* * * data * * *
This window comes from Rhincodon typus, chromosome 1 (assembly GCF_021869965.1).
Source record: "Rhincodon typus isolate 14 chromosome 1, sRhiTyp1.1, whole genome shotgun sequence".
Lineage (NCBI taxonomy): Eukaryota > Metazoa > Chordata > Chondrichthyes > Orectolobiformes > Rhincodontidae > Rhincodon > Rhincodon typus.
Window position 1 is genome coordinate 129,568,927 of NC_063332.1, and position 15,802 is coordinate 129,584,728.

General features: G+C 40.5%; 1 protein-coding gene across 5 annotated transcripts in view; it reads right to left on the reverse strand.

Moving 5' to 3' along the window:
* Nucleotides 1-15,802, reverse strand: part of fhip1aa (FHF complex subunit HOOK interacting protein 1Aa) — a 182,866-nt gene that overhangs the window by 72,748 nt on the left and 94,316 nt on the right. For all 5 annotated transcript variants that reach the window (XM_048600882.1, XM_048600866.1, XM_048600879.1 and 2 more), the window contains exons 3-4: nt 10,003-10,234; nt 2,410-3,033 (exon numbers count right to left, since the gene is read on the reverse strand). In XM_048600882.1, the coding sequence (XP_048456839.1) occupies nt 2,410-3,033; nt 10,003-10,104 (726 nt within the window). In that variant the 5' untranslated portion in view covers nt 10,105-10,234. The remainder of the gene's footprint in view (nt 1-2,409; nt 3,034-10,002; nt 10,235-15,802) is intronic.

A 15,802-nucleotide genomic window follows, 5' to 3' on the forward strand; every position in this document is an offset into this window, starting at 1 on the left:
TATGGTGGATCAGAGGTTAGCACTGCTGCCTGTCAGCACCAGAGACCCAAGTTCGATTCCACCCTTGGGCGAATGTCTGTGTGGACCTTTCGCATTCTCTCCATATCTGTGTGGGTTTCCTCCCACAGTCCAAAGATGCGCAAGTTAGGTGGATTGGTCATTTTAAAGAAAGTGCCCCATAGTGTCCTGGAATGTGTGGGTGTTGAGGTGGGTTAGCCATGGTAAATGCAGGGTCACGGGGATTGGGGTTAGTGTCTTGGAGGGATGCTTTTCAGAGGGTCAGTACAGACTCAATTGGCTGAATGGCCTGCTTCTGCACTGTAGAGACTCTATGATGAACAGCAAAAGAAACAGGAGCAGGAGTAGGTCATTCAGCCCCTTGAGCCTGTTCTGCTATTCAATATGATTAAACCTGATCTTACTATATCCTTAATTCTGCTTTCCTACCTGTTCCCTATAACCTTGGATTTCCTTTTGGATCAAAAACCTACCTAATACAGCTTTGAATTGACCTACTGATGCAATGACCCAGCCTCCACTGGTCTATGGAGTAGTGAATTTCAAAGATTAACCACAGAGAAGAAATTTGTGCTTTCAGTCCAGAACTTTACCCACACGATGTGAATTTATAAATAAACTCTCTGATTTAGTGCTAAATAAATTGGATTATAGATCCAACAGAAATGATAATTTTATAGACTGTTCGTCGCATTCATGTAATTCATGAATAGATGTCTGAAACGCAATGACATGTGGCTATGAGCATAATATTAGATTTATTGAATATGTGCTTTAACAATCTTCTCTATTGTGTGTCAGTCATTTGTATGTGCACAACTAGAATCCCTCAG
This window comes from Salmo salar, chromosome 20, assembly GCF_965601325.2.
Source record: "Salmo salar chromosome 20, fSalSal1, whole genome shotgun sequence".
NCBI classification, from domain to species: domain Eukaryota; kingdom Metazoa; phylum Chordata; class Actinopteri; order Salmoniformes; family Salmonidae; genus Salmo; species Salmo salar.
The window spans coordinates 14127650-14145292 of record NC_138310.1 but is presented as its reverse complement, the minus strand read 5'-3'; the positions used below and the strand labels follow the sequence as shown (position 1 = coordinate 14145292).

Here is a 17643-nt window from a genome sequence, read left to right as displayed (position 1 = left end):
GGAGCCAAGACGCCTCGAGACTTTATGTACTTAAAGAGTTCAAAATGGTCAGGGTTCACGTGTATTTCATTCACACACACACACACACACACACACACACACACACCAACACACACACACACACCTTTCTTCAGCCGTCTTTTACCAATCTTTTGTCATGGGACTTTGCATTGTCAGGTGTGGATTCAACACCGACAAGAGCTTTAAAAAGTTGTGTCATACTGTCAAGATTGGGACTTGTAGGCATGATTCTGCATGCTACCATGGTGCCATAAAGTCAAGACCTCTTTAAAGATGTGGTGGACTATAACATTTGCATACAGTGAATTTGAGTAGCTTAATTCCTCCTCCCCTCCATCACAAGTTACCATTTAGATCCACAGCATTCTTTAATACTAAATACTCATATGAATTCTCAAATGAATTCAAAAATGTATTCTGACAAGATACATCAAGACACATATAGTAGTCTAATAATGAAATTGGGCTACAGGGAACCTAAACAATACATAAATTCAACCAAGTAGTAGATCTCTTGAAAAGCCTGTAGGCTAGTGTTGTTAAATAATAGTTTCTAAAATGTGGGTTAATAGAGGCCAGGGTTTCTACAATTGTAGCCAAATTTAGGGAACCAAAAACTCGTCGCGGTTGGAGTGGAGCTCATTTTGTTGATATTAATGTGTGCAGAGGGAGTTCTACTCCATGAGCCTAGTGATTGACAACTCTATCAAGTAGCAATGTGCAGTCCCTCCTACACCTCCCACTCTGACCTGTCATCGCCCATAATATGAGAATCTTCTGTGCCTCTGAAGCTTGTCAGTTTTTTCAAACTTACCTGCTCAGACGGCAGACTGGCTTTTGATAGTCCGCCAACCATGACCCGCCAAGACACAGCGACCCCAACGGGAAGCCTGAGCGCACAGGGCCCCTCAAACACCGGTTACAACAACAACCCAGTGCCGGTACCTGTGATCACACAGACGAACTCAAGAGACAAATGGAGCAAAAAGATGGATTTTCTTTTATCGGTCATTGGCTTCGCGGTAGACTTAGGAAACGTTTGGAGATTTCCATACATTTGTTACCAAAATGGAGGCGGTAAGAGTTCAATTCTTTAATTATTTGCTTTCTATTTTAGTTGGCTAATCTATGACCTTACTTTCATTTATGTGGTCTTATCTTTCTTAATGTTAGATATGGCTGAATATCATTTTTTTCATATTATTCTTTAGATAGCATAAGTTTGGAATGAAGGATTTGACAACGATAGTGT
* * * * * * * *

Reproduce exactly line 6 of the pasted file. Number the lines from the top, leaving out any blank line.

Moving 5' to 3' along the window: